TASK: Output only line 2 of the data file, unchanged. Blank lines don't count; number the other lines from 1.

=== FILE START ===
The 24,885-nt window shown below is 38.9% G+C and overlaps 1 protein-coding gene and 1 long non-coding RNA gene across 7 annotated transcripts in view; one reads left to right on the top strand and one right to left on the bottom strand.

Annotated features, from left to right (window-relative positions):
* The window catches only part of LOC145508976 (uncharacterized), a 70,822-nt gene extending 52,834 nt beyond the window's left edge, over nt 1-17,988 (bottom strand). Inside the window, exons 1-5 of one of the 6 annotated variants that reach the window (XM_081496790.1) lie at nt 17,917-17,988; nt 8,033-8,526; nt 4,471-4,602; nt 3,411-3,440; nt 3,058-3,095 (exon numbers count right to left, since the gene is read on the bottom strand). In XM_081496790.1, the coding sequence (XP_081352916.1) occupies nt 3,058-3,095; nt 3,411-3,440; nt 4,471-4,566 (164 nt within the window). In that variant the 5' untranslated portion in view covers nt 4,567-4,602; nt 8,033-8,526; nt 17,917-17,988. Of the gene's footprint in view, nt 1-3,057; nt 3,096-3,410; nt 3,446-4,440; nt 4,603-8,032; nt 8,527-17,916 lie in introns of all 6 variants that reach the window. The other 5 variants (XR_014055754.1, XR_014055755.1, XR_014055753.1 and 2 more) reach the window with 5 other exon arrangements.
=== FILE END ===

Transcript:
Annotated features, from left to right (window-relative positions):